Simplicity of Diction: Copywriting Tip #2
To attain primacy in your chosen vocational pursuit of copywriting and its adjunct services, remember the significance of eschewing sesquipedalian rhetorical constructs and the necessity of writing in a manner that replicates instinctive vocal phrasing and intonation.
Translation: To be a successful copywriter, write like you talk.
Your prospect won’t read your writing if it’s too hard to read. He has far too much going on to struggle over your words. Your writing must be an open door leading your reader into your ideas.
“To attain primacy …” is a closed door. It stops your reader before he starts.
You want everything you write to be straightforward. Direct. Easy to read. That means using everyday words and relatively simple sentence structure.
Keeping it straightforward …
But there’s a potential problem here. You’ll often hear writers say that writing that’s easy to read reflects a simple mind. That it’s immature. This is far from the truth.
Simple, straightforward writing is not immature. It is not dumbed down. It’s writing that recognizes your reader’s understanding is more important than the writer’s ego.
My favorite novel is Cormack McCarthy’s Pulitzer Prize winning The Road. It’s written with words a fifth grader could understand. If you’ve read it, though, you know it’s anything but simple. However, it does have simplicity of diction.
“Simple writing” lacks depth. It lacks substance, fresh ideas, and the ability to compel your reader forward.
“Simplicity of diction” communicates without trying to impress. It sounds simple … but does not simplify ideas. It sounds natural and conversational. It’s how you must write to be a successful copywriter.
How do you know?
So how do you find out if your writing sounds natural and conversational? By measuring its “readability” using the Flesch-Kincaid (FK) measure of readability. I use it because it’s accurate, simple, and it comes bundled with Microsoft Word. (If you don’t use Word, search online for “readability.”)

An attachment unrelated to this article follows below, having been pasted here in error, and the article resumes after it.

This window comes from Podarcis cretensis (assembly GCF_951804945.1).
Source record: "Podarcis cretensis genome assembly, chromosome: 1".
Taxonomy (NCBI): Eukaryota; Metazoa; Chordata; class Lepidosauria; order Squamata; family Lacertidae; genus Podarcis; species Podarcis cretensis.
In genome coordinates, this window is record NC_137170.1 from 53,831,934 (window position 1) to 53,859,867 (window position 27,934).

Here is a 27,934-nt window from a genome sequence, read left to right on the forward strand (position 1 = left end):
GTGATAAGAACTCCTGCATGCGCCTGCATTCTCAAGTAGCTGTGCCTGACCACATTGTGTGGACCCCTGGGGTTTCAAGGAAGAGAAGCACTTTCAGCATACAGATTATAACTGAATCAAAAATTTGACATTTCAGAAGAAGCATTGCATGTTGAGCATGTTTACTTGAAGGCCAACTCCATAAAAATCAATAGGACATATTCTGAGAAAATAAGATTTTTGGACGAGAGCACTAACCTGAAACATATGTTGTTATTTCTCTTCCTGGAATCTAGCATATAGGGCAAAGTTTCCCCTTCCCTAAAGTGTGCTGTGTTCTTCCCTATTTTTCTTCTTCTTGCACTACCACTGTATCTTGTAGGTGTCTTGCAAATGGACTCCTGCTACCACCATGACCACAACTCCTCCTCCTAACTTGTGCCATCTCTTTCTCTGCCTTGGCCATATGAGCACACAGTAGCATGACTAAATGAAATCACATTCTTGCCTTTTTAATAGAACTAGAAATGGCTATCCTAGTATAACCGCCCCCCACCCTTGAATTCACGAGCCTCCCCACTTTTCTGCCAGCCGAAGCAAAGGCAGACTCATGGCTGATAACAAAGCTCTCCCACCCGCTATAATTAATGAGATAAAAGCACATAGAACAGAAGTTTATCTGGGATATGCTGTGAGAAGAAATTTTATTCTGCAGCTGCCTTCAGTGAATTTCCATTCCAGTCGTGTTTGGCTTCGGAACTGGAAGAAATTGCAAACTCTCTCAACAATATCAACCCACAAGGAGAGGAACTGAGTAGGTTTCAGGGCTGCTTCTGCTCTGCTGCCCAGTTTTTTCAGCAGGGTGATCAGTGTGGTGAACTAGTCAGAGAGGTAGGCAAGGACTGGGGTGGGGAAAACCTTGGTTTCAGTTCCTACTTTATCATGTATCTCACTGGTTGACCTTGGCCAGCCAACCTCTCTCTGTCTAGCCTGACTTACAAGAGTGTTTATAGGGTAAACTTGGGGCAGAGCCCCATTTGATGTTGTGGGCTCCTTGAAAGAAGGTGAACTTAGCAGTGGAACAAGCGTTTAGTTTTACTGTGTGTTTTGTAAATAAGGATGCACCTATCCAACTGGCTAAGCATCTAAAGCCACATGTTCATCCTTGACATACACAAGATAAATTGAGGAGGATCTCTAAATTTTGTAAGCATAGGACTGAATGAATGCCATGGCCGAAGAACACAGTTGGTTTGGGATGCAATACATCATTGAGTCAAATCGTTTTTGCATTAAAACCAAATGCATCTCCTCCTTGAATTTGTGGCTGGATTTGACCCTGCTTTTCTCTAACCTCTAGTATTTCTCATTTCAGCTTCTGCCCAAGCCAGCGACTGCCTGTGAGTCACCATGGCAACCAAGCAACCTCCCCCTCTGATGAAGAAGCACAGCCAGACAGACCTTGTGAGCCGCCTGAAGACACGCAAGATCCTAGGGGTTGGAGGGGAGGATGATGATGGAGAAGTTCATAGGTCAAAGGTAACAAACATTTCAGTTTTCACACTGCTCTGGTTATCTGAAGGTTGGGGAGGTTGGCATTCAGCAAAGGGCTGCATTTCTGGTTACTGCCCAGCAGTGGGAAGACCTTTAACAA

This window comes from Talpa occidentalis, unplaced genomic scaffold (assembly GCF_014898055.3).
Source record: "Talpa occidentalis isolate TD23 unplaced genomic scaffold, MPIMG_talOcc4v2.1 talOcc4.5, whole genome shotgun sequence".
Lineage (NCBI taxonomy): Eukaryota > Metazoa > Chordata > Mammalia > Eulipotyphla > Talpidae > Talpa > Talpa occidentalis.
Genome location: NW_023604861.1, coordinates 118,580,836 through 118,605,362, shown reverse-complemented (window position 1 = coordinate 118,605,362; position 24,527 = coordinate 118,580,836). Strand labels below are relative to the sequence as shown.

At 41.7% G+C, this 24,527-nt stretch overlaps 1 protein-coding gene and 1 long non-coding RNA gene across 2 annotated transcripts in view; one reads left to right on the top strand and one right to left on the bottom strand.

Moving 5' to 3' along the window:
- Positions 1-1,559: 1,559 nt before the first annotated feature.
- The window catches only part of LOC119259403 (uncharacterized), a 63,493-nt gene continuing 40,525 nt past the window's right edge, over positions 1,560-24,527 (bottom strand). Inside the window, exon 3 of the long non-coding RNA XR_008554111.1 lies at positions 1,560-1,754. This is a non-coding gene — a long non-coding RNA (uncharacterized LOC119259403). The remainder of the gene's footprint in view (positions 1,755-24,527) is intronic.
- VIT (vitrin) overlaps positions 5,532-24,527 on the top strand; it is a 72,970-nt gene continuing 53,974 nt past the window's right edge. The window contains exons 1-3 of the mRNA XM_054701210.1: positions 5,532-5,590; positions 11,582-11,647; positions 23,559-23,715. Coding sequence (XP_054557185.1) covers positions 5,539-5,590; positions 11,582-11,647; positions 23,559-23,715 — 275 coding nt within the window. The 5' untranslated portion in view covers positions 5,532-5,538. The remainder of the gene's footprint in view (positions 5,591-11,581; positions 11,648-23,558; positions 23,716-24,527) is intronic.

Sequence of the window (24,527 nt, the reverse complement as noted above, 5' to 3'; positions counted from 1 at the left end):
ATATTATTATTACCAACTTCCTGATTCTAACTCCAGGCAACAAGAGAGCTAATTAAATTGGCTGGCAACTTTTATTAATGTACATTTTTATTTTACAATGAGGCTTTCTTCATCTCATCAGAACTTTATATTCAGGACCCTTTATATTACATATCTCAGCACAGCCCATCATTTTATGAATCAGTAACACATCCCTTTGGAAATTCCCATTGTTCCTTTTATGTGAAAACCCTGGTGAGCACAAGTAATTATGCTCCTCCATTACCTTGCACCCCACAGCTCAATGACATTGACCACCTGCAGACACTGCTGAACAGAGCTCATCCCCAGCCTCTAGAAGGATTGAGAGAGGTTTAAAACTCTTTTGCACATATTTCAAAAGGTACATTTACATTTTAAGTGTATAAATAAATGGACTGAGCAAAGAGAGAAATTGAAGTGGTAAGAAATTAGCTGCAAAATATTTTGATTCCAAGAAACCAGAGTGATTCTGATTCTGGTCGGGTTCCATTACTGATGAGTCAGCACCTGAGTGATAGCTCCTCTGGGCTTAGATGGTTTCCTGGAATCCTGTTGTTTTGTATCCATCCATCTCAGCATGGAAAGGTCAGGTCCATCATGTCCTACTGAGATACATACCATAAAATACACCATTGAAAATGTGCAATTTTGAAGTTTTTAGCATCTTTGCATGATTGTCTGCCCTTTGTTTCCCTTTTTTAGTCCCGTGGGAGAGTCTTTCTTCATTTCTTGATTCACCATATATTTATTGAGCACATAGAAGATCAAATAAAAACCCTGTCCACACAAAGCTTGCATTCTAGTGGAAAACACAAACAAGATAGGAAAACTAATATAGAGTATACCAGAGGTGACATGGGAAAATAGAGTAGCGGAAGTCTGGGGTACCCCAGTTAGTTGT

The FK tool measures a number of factors in your writing including how many syllables your words have, how long your sentences are, and how many passive sentences you’ve written.
When you use the FK tool, you come up with several different scores. The easiest to understand is FK Grade Level. You want your writing to be between 5th and 8th grade levels.
Cormack McCarthy, John Steinbeck, and Earnest Hemingway score in this range. And their ideas are not simple.
How did my opening paragraph rate? It scored a whopping 24.7!
What did this article score on the FK scale? 6.1 (6th Grade Level, not including the horrible first paragraph!)
I’ll see you tomorrow when we’ll talk about how to lower your FK grade level. In the meantime if you have any questions or comments, share them here.
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I agree with you! When I broke down the contents of a letter so that the person who received it could understand it, I was told that I was unprofessional! I thought it was important that they understand; I still do. If people don't understand what you mean, what's the point?
Flesch-Kincaid (FK) measure of readability. I looked at my latest version of Word for Mac and I see no "options." I love to use "big" words, especially in emails. In fact, I have one friend who says that she is learning more vocabulary from me, because she inevitably has to look up at least one word. But for copy, I would like the FK measure. It doesn't seem to be on my Word for Mac.
Guest (MAM) –
The "write like you talk" concept is outstanding. Why try to act so "deep" by using all kind of big words that you probably have to look up, yourself. When the reader understand what you wrote, there is a better chance of them purchasing the "item" or "offer" in the copy.
Guest (Mary D) –